So i guess we are to go by the data of your "feelings".

Ummkay.


My feelings are irrelevant. It's science. The paper is clear about temperature, not melt. It was the first time an ice core was taken from the region, so therefore the first time they could measure the temperature over the last 15,000 years of ice deposit. Misleading title, second hand sources.

But hey, whatever lets you sleep better.


~Namaste



posted on Apr, 16 2013 @ 03:12 AM
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Originally posted by SonOfTheLawOfOne
You assume that all of the melting ice runs into the seawater when that simply is not true. There are vast pools of melted water (Lake Vostok being a great example) in Antarctica, and several rivers that run through the continent, so again, it's not apples to apples.

We are not talking about Vostok, the article is specific, its the Peninsula.

It has been known for some time that temperatures across the Antarctic Peninsula have risen dramatically.

The latest research looks at a 364 m ice core, which was extracted from the northern tip of the peninsula.


You are assuming it doesn't run into the ocean. I read the linked article, here is why I say what I did. I also have read papers on glacial fluid dynamics. So I also KNOW that they look at deglaciation with run off patterns in mind aswell as lake formation. Not to mention they monitor sea water over summer for many reasons.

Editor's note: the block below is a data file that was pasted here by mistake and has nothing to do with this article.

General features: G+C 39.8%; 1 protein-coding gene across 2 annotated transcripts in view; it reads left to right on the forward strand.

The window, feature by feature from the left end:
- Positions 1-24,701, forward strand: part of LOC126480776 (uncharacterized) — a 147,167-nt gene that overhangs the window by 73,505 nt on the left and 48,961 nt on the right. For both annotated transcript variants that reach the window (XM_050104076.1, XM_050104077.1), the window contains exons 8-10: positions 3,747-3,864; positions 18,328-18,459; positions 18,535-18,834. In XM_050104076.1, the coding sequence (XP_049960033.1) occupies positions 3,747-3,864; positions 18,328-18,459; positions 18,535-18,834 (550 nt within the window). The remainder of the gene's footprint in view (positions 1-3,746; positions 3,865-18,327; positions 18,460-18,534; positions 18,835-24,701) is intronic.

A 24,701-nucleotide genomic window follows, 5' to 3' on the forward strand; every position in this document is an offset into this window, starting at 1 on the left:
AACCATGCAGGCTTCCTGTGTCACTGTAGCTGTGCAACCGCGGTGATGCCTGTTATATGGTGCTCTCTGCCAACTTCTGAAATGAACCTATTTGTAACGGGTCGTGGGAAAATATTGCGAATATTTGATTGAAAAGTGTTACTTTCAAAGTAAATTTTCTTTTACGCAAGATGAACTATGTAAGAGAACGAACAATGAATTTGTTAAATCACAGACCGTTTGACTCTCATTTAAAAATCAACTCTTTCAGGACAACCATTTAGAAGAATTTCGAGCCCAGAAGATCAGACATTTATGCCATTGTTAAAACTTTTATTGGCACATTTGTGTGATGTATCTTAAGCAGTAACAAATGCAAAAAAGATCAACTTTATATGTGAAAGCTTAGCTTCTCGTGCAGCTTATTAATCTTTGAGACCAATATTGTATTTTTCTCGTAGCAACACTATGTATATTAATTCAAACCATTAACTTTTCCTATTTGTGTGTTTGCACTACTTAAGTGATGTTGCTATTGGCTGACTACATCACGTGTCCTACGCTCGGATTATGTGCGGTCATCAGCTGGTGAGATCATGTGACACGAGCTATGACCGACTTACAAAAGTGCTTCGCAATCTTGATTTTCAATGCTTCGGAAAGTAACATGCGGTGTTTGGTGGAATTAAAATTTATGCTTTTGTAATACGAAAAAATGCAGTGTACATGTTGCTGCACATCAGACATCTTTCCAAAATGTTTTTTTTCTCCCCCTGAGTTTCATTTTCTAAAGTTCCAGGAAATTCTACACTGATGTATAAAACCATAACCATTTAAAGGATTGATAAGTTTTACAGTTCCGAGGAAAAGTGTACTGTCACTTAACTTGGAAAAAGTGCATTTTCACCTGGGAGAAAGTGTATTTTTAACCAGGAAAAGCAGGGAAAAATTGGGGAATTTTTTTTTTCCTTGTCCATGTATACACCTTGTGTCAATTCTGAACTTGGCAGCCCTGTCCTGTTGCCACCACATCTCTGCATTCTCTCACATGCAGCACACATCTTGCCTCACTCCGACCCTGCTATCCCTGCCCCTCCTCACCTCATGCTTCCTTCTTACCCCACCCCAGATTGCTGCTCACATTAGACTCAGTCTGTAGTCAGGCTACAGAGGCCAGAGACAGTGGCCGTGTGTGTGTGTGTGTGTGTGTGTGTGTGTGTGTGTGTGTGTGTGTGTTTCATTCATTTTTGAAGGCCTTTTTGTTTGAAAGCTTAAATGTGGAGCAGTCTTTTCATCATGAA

www.pnas.org...


The increase in sea ice is thought to be caused by the increased amounts of melting ice. This melted ice runs into the sea, but does not mix with the water already in the ocean. Instead the water forms a separate, colder, layer on the surface of the ocean.


You think these people don't consider sub-glacial lakes and drainage pathways and patterns until you showed up?
Do you really think that?
www.the-cryosphere-discuss.net...

A glacial systems model configured for large ensemble analysis of Antarctic deglaciation
R. Briggs, D. Pollard, and L. Tarasov
The Cryosphere Discuss., 7, 1533-1589, 2013
Abstract Discussion Paper (PDF, 1502 KB) Supplement (107 KB) Interactive Discussion (Open, 0 Comments) Manuscript under review for TC

A decade of supraglacial lake volume estimates across a land-terminating margin of the Greenland Ice Sheet
A. A. W. Fitzpatrick, A. L. Hubbard, J. E. Box, D. J. Quincey, D. van As, A. P. B. Mikkelsen, S. H. Doyle, C. F. Dow, B. Hasholt, and G. A. Jones
The Cryosphere Discuss., 7, 1383-1414, 2013
Abstract Discussion Paper (PDF, 26129 KB) Interactive Discussion (Open, 0 Comments) Manuscript under review for TC